Do you often find yourself wondering how your flat screen TV can possibly be so energy efficient? Have you ever contemplated what it is that allows Las Vegas casinos to use up so much electric without them ever blowing a fuse? If so, then it appears that you have a particular proclivity for electrical engineering.
Perhaps it’s time you stopped asking the world’s toughest electrical questions and started answering them instead. To do that, you have to turn your passion into a profession and become an electrical engineer. To see what you need to do to follow this demanding yet rewarding career path, make sure to read on.
Earn your degrees
At the very least, if you wish to enter the electrical engineering profession then you must hold a bachelor-level degree in the subject of electrical engineering — one that has been officially recognized by the Accreditation Board for Engineering and Technology, no less. Nine out of ten entry-level positions that you go for will require that you have this kind of education, so going to college and obtaining it is key.
Bachelor-level degree courses that are commonly taken by budding electrical engineers include:
- Probability Theory — A course in which students are introduced to the task of calculating possible effects and probabilities of engineering decisions.
- Physics — A course where the transfer of energy and matter is studied, and universal physical laws are recognized.
- Electromagnetic Fields — A course in which students learn about forces, fields, and waves.
- Microprocessor System — A course in which students are introduced to the structure of microprocessors.
If you want to get your career off to the absolute best start possible, however, then you’re going to have to go one step further than earning a bachelor’s. Before you get your first official paid job in the industry, you should obtain a masters in Electrical and Computer Engineering by Kettering University. Undertaking this advanced degree will help you to hone your skills in a number of fields, from mobile robotics to the development of autonomous vehicles. With this kind of cutting-edge degree planted firmly on your resume, quite simply, there is no way any potential employer could possibly ignore you.
In addition to the classroom work and textbook studying that you do, in order to make yourself seem like an appealing employee, you should undertake laboratory work and perform field studies, too. If you feel that you have the time to be able to do so (chances are, what with the intense amount of studying that you will be asked to do, you won’t), you should even try to get yourself some real life work experience.
Take the FE exam
The Fundamentals of Engineering (FE) exam, which you can take as soon as you have graduated from your bachelor-level degree course, is the next hurdle you have to overcome in your bid to carve out a career in electrical engineering. Without a pass mark from this exam, you will be unable to practice engineering as a licensed professional — to make matters worse, you will officially be known as an engineer-in-training (EIT) or as an engineer intern (EI). You don’t want to be an EIT or an EI, you want to be a full-blown engineer, so make sure you get that all-important pass mark as soon as possible… even if it means devoting the summer following your college or university graduation to even more studying and revision.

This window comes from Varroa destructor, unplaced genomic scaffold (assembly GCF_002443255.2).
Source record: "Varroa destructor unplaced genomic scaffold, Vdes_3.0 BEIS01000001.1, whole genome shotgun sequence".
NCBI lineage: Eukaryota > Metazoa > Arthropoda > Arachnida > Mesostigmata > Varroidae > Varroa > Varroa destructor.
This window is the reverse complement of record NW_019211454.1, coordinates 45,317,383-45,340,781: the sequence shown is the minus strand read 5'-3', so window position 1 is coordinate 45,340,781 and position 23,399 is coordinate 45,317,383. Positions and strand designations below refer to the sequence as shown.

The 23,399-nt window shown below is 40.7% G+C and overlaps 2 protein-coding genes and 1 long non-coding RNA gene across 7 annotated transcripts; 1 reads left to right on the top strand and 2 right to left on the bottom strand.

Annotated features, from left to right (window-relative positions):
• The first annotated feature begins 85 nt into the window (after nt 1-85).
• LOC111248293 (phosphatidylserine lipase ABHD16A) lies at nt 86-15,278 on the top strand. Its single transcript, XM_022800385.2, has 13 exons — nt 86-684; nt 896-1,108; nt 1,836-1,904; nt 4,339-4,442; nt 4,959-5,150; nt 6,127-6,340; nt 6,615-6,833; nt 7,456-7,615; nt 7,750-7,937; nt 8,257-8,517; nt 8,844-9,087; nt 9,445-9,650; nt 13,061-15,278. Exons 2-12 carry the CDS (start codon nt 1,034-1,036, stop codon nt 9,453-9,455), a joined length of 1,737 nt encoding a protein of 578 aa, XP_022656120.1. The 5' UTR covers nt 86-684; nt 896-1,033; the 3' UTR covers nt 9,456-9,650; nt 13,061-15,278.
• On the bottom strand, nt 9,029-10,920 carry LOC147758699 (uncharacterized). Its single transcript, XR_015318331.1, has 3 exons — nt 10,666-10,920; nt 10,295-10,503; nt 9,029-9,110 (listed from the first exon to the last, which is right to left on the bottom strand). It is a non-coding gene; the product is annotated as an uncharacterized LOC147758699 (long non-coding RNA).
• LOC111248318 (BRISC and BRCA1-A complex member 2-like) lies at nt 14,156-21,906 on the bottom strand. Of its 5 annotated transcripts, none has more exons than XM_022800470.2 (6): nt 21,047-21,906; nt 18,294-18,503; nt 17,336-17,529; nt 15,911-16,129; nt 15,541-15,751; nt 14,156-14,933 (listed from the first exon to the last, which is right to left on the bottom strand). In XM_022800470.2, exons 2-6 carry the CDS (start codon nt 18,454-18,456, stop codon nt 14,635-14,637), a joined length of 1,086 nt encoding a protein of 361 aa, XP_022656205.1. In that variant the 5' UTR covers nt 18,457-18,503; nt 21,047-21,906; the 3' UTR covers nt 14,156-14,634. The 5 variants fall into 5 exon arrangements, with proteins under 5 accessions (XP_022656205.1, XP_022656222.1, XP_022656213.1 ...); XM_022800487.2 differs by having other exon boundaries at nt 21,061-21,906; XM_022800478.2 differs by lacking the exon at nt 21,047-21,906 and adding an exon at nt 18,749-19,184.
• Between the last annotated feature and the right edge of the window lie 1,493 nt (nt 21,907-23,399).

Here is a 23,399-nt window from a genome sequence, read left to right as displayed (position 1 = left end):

Land your entry-level job
Even if you did decide to get yourself an advanced degree in the field, you’re still going to have to land yourself an entry-level electrical engineering job at the very start of your working career. This role will help you get a feel for the profession, and it will prove to potential employers that you are willing to work your way up the career ladder.
Fear not, though, because, if you have the expertise, the experience, and the accomplishments employers want, you’ll find yourself breaking free of the entry-level shackles sooner rather than later.
A few entry-level electrical engineering roles for you to be looking out for on the job boards include:
- Innovation engineer
- Trainee engineer
- Primal semi-skilled engineer
- Solutions engineer
- Maintenance engineer
- Junior service engineer
Take the PE exam
Unfortunately, even four years into your career as an electrical engineer, you’re still going to be required to sit examinations. The next one on the list is the Professional Engineer (PE) exam, and this needs to be taken to keep your engineering license.
You are going to be asked to take this test to show that you had remained abreast of all of the latest changes in the field — if there’s one thing you need to have as an electrical engineer, it’s your finger on the pulse of the most modern technology and the very latest electronic practices. This means, then, that, no matter how busy you may be with your full-time job role, you’re going to need to make time to study your field. In this instance, you could take action such as signing up to a monthly electronics magazine, or you could head to conferences that are held about the subject. Whatever you decide to do, just don’t let your knowledge of your industry fall behind the pace. The moment it does is the moment you make potential career advancement for yourself much harder to attain.
As you can see, becoming an electrical engineer is no walk in the park. You have to devote 100% of your determination and passion to this field even before you can officially be recognized as a professional in it — and then the real hard work begins. All of that studying, hard work, and test taking will be worth it in the end, though, when you’re sitting pretty at the pinnacle of your dream career.
No matter what your specific path to becoming an electrical engineer has in store for you, just make sure that you follow the above advice. Doing so will help you to reach your professional goals a lot sooner.